The model was adjusted to the data, with a coefficient of determination (R2) between 0.87 and 0.99, all of which were significant at 1% (P < 0.01) probability according to the F-test. Soil water retention curves from the three environments at four depths are displayed in Figure 4. At a depth range of 0.0 to 0.10 m, it was observed that CT soil provided greater water retention values among the potentials, ranging from -0.32 kPa to -1,500 kPa. Soil porosity was modified by CT soil preparation (reducing total porosity and macroporosity, while increasing microporosity) (Figure 2). With regards to NF soil (v–10 kPa = 0.2973 cm3 cm-3), the Dystroferric Red Latosol’s water retention rate, at a matrix potential equal to -10 kPa (field capacity) under the CT system (v–10 kPa = 0.4026 cm3 cm-3) increased by 30%. The DD system (v–10 kPa = 0.3761 cm3 cm-3), however, increased by 20% in relation to water retention at -10 kPa when compared with NF soil. On the other hand, the CT system increased the water retention rate by 6% relative to the DD system (Figure 4). This result    was   also   observed   by    Sidiras    and    Vieira (1984), who noted that a modification of the porous space in the traffic line of an 85 HP tractor showed a positive effect on the ability of the soil to retain water. A similar effect was observed when growing wheat, soybeans, and turnips, relative to the soil between the wheel tracks, because pore volumes were reduced if their diameters were greater than 10 µm.


In the 0.10 to 0.20 m layer, NF soil retained less water at all matrix potentials, when compared to soil from CT and DD systems (Figure 3). Due to the increased macropore volume and low soil bulk density (Figure 2), these physical and hydraulic properties do not contribute to water storage. In the 0.30 to 0.40 m layer, there was greater water retention at less negative potentials than in the other environments.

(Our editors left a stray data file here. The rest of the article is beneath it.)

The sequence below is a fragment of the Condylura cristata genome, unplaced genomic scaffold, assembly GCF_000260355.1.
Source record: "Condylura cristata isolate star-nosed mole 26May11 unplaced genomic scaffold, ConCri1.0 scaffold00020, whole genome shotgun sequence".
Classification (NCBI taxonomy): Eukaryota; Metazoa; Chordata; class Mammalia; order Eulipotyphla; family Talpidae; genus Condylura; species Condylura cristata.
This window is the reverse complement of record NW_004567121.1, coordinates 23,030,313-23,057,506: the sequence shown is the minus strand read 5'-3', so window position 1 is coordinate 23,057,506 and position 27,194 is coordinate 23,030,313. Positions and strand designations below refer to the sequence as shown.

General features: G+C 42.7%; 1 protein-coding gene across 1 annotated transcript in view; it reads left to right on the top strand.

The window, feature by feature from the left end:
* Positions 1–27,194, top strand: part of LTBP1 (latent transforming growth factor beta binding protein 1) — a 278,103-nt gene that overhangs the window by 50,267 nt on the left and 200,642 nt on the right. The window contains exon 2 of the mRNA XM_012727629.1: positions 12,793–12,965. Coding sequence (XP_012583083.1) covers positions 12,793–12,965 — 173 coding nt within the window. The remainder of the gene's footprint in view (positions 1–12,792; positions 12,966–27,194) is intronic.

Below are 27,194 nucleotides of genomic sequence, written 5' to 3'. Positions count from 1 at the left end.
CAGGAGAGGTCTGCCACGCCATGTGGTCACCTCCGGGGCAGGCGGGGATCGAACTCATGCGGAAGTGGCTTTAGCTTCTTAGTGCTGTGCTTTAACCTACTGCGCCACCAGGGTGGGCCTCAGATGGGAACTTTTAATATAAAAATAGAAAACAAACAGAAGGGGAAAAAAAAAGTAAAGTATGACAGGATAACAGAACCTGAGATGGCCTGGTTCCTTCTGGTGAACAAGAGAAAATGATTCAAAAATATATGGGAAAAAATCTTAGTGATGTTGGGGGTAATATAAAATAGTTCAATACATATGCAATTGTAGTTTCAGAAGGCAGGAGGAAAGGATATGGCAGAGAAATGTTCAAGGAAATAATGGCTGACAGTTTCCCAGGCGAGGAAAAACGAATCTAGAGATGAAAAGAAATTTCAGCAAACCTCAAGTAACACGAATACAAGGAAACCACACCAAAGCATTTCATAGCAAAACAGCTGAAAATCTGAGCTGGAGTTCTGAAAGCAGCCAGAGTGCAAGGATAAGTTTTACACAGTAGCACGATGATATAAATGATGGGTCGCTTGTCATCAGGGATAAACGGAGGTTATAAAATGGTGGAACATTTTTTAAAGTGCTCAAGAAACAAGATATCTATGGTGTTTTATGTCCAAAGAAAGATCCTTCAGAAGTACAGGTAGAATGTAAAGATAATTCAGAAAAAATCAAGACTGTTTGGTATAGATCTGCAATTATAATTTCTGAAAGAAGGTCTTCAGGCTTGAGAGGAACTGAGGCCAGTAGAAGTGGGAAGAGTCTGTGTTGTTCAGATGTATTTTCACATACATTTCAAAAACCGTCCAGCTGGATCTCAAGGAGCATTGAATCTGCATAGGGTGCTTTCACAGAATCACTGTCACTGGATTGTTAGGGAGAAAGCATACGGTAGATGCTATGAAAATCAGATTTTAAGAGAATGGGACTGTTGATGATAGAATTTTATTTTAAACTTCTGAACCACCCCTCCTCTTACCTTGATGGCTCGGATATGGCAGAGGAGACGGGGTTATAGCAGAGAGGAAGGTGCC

Nevertheless, the total volume of water retained in the NF was less at all depth ranges, which bolsters the forest’s role in maintaining soil quality, providing water absorption, preventing run-off, replenishing the groundwater table, and recycling water via transpiration. Furthermore, the possibility that forest soil at the higher depths could hold more water should not be discarded. However, these measurements were not evaluated in the   present   study.  The   volume   of available water varied between 9 and 12% at all depths, which was similar to values (9 and 10%) reported by Faria and Caramori (1986) for the same soil under CT conditions. The volume of water stored in the soil profile at a maximum depth of 0.40 m was greater under DD conditions (42 mm) and lower in the forest (38 mm), whereas soil under CT provided 39.71 mm of storage.


Soil-water infiltration